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Colonial Cases

R v. Tatham, 1863

[assault]

R. v. Tatham and others

Consular Court, Yokohama
1863
Source: The North-China Herald, 19 September 1863

 

YOKOHAMA CONSULAR COURT.

THE following judgment has been delivered by the Consular Court at Yokohama, in the case in which the Japanese accused three Englishmen, named Thomas Tatham, George Robert Davies and Richard Bell Davies, of an unprovoked assault on a Japanese officer.

The Court having considered the evidence of Morotamon and others, tendered on behalf of the Crown, as well as that brought forward for the defence, finds that there is no satisfactory evidence to establish the charge against the Defendants in Law.

Firstly. - The testimony of Morotamon stands alone and unsupported, so far as other oral testimony is concerned.  No second witness corroborates his statement; and, but for the magisterial declarations of the Defendants the charge might have fallen through for want of identification.

Secondly. - The fact of Morotamon having drawn his sword before he was fired at, was fully established by his own evidence in Court - although, in the original information, it was stated, that his sword was not drawn until after he was wounded.  The Defendants seeing him in pursuit of them, with a drawn sword, could hardly suppose that his intentions were limited to a demand for explanations of words used, while the sword was being waved about only in self-defence.  Japanese laws of honour may require such proceedings on the part of their Military Officers; bit on the other hand, Foreigners cannot be deprived in this country of the right of s elf-defence.

Looking to the circumstance of their being pursued by a Japanese Officer with a drawn sword, the Defendants, even supposing the opprobrious words complained of were spoken, could not infer any other intention in such pursuit, than one of grievous injury to themselves.

While the circumstances of the country, generally, demonstrate the danger and imprudence of making use of abusive terms towards the native as a practice which no sane or sober-minded man in this country ought to give way to, their employment would hardly avail the counterbalance or invalidate the plea of self-defence, provided the other evidence, oral and circumstantial - proved the existence of actual immediate danger.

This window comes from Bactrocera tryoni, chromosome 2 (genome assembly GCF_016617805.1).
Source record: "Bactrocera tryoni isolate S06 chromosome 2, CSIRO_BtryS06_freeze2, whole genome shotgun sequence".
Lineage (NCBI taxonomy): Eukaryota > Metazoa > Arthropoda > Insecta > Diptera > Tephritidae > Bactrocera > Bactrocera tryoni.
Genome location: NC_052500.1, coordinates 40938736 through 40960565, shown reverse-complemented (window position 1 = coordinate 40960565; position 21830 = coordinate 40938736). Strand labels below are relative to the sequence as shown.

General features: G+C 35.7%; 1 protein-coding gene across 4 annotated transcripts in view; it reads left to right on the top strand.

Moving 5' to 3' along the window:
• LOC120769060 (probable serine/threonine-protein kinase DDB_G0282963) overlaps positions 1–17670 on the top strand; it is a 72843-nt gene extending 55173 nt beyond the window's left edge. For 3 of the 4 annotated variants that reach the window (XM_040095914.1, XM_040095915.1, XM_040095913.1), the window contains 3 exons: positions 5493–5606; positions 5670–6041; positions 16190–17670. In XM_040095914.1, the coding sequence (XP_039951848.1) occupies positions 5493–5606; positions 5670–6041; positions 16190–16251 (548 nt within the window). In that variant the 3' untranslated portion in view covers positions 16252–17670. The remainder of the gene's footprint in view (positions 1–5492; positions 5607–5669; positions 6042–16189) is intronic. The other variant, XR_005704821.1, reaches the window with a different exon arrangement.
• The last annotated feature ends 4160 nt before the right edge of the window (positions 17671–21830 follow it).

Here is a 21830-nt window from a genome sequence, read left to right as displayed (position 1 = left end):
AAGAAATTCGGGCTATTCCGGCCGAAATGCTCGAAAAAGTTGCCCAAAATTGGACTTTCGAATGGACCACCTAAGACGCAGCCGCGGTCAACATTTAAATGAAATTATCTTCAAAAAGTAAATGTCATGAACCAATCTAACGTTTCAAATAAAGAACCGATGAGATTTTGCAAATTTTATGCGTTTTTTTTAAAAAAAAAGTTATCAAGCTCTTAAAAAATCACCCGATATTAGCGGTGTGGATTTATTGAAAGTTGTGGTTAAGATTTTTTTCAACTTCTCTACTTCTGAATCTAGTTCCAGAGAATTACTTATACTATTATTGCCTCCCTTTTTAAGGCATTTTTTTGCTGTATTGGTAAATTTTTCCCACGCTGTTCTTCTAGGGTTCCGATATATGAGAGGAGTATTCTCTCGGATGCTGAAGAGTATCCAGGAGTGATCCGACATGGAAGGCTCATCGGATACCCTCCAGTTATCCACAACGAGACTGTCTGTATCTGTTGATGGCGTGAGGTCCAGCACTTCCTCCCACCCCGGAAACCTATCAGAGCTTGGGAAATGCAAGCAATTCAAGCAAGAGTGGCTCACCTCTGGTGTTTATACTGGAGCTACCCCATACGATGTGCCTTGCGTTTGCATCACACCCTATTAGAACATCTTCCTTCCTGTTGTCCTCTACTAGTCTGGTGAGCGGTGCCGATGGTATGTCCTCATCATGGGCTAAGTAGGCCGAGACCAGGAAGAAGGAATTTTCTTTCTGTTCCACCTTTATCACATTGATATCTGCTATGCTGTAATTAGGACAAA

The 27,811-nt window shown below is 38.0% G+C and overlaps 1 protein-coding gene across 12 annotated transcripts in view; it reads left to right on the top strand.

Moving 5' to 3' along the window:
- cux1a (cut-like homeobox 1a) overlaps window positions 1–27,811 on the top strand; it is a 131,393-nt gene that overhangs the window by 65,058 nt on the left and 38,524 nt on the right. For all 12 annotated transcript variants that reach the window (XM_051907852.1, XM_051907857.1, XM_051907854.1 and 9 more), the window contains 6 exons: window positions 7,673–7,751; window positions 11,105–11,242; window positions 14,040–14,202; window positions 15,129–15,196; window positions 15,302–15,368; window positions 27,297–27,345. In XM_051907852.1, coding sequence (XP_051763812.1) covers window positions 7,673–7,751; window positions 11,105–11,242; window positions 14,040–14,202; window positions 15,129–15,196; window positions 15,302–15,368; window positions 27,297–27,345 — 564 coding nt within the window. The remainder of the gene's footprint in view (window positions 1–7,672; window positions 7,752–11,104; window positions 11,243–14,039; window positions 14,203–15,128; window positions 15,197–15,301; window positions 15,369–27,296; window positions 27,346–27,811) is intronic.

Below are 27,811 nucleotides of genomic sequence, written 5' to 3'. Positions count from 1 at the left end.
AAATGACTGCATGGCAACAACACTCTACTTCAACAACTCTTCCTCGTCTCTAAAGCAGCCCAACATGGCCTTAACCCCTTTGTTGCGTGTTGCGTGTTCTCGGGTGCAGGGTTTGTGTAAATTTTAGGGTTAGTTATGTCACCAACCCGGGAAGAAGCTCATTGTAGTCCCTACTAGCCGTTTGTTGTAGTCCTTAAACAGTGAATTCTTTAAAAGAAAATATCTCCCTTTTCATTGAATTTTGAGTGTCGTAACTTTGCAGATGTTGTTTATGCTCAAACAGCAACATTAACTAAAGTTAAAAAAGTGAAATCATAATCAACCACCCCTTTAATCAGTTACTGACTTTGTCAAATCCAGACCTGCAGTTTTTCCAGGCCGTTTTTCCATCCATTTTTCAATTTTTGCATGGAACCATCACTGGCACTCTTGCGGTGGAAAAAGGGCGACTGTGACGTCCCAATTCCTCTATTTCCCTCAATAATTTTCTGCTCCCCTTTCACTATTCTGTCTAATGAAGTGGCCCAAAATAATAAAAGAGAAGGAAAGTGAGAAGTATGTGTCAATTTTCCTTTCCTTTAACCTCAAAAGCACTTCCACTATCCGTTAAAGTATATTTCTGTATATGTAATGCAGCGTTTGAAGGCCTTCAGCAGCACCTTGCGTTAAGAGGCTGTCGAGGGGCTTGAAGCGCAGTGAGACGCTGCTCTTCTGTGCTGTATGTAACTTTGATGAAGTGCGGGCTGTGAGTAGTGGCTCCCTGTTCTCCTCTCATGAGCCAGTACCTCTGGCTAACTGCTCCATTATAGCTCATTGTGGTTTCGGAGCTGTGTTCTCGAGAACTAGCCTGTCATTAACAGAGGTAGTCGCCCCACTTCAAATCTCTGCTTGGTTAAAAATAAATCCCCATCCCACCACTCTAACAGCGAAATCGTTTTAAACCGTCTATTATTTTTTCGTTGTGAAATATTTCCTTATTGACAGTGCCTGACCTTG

Thirdly. - With respect to the actual existence of such danger, threatening one or more of the Defendants at the moment Morotamon was wounded, the Court finds that the shot was fired in the debouchement of a narrow jetty on the main road, that the parties were then about five yards apart, and that horses tangled together on such ground, could not be put to their full speed at once: it sees no reason to doubt, therefore, whether, up to the time at which the shot was fired, the being on horseback was of much advantage, save to the foremost of the party; and finds itself led to the conclusion that the danger was then and had not ceased to be of such a character, as to excite those reasonable apprehensions of injury which justify the use of means of self-defence.

In conclusion, the Court finds the defendants "NOT GUILTY.'

(Signed) CHARLES A. WINCHESTER, H.B.M.'s Consul.

Assenting: CHARLES RICKERBY, WILLIAM KEMPTNER, EDWIN J. SPENCE, Assessors.

Published by Centre for Comparative Law, History and Governance at Macquarie Law School